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USD's Center for the Prevention of Child Maltreatment Helped Lead 'Children's Day at the Capitol'

Carrie Sanderson headshot Carrie Sanderson, the CPCM director, said it is important for child advocates in South Dakota to work together to address the problems of sexual abuse of children in the state.

VERMILLION, S.D. – The Center for the Prevention of Child Maltreatment (CPCM), a program of the University of South Dakota’s School of Health Sciences, helped lead advocacy for South Dakota’s children at the recently held “Children’s Day at the (South Dakota) Capitol.”

“CPCM, our distinguished partners and other child-support organizations in our state were able to educate community members and state legislators and leaders about the well-being of children in the state and about the many efforts and programs to support the welfare of children,” said CPCM director Carrie Sanderson.

The day-long educational event took place at the state capital and the capitol rotunda, and included presentations and discussions about corporal punishment, domestic abuse, sibling violence and interpersonal violence, as well as the showing of a film about sexual abuse.

The event featured frontline workers in child advocacy and almost two dozen South Dakota pediatricians.

“In South Dakota we all need to work together,” said Sanderson. “We’re too small a state not to work together and work smarter on behalf of our children.”

CPCM was founded in 2017 after a Governors’ task force identified the need for South Dakotans to address the problems of sexual abuse of children in the state. CPCM and several partners are helping create a sustainable network of child advocacy, public awareness and child protections.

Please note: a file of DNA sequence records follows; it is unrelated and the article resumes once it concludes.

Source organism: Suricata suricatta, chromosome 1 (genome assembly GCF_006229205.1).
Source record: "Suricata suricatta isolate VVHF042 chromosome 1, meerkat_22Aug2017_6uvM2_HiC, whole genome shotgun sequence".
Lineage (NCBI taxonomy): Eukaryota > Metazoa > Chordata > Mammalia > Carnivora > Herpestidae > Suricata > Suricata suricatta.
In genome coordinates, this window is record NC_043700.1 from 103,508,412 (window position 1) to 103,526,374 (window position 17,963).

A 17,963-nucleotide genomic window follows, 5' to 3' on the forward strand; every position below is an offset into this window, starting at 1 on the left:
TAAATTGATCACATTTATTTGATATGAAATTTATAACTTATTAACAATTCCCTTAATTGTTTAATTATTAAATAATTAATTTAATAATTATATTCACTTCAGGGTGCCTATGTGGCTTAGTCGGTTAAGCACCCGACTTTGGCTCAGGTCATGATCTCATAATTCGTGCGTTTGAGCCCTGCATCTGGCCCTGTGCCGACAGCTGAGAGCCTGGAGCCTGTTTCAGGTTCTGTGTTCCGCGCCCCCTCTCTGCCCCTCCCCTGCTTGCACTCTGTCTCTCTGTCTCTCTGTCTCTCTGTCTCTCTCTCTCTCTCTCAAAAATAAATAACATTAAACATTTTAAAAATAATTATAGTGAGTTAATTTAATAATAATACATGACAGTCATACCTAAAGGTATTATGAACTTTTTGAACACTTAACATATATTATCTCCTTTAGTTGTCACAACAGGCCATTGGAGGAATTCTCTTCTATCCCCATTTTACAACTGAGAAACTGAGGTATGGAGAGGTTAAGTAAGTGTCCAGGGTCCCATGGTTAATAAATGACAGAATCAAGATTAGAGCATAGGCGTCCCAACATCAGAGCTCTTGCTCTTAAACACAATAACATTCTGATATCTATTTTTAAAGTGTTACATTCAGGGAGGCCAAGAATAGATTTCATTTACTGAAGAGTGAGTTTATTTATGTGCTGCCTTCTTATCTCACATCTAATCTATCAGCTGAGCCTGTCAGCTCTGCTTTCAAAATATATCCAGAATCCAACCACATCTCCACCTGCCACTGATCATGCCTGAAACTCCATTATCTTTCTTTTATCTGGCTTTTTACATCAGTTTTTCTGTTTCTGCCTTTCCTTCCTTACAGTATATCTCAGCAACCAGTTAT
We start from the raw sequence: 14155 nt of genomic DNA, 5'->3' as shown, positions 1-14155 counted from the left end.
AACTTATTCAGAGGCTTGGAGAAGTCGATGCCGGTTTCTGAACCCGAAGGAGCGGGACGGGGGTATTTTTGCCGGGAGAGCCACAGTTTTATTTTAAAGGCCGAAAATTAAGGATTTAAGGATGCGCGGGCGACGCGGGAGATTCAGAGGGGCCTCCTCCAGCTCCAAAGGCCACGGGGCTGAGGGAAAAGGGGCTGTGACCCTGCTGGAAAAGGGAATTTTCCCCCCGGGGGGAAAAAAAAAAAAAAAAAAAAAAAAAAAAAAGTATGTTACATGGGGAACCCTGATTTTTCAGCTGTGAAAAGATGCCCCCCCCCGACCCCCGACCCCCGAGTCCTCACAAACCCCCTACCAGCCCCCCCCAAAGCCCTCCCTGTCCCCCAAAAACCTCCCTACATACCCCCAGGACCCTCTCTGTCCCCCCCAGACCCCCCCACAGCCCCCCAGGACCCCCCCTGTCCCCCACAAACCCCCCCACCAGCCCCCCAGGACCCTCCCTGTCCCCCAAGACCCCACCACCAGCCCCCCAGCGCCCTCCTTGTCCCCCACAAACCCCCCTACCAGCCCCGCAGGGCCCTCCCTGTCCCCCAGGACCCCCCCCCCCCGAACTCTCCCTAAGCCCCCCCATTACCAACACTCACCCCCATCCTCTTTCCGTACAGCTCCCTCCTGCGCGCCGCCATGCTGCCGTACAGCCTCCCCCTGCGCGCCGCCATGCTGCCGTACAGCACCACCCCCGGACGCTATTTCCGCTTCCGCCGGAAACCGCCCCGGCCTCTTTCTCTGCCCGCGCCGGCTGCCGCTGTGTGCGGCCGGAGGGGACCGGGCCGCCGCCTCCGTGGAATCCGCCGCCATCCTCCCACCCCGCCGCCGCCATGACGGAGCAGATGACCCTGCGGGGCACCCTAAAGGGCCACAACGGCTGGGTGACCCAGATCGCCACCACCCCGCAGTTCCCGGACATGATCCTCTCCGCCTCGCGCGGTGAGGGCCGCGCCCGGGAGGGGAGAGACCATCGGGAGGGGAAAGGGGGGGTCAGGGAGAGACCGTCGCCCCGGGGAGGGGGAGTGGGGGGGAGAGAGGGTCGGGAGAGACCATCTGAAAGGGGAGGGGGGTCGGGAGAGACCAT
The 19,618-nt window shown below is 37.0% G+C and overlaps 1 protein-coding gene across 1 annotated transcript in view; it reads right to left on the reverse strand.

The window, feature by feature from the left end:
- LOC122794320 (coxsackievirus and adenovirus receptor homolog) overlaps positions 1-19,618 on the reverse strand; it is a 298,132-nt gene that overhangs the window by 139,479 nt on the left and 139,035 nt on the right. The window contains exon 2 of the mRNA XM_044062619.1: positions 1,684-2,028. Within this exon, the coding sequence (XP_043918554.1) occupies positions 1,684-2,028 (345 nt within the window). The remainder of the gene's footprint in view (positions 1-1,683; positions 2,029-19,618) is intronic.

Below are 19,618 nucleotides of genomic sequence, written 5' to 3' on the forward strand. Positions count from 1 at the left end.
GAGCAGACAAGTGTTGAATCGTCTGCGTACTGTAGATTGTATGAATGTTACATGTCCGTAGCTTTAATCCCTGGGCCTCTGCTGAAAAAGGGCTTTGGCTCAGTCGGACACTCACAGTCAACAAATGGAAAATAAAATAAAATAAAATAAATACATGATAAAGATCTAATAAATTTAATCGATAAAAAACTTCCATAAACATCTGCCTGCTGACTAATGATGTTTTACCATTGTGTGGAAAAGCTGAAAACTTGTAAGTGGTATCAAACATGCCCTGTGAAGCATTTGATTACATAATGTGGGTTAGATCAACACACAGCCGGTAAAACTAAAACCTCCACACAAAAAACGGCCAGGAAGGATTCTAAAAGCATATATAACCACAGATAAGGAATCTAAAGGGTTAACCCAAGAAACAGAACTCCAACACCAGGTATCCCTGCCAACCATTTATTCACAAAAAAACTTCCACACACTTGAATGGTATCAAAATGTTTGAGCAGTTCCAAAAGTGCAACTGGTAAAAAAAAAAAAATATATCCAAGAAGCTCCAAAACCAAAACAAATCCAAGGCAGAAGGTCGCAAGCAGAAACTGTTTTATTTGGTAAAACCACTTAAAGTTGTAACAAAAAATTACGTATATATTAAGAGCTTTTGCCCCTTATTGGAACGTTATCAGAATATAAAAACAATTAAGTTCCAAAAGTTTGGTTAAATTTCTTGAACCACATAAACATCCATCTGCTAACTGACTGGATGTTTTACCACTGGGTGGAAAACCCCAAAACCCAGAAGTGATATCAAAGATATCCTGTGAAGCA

USD’s School of Health Sciences is a national leader in interprofessional health sciences education. South Dakota’s comprehensive School of Health Sciences develops scholars, practitioners and leaders in health and human services, including addiction counselors, dental hygienists, health science practitioners, medical laboratory scientists, nurses, occupational therapists, physical therapists, physician assistants, public health practitioners and social workers.


Founded in 1862 and the first university in the Dakotas, the University of South Dakota is the only public liberal arts university in the state, with 202 undergraduate and 84 graduate programs in the College of Arts & Sciences, School of Education, Knudson School of Law, Sanford School of Medicine, School of Health Sciences, Beacom School of Business and College of Fine Arts. With an enrollment of nearly 10,000 students and more than 400 faculty, USD has a 16:1 student/faculty ratio, and it ranks among the best in academics and affordability. USD’s 18 athletic programs compete at the NCAA Division I level.


Hanna DeLange
USD News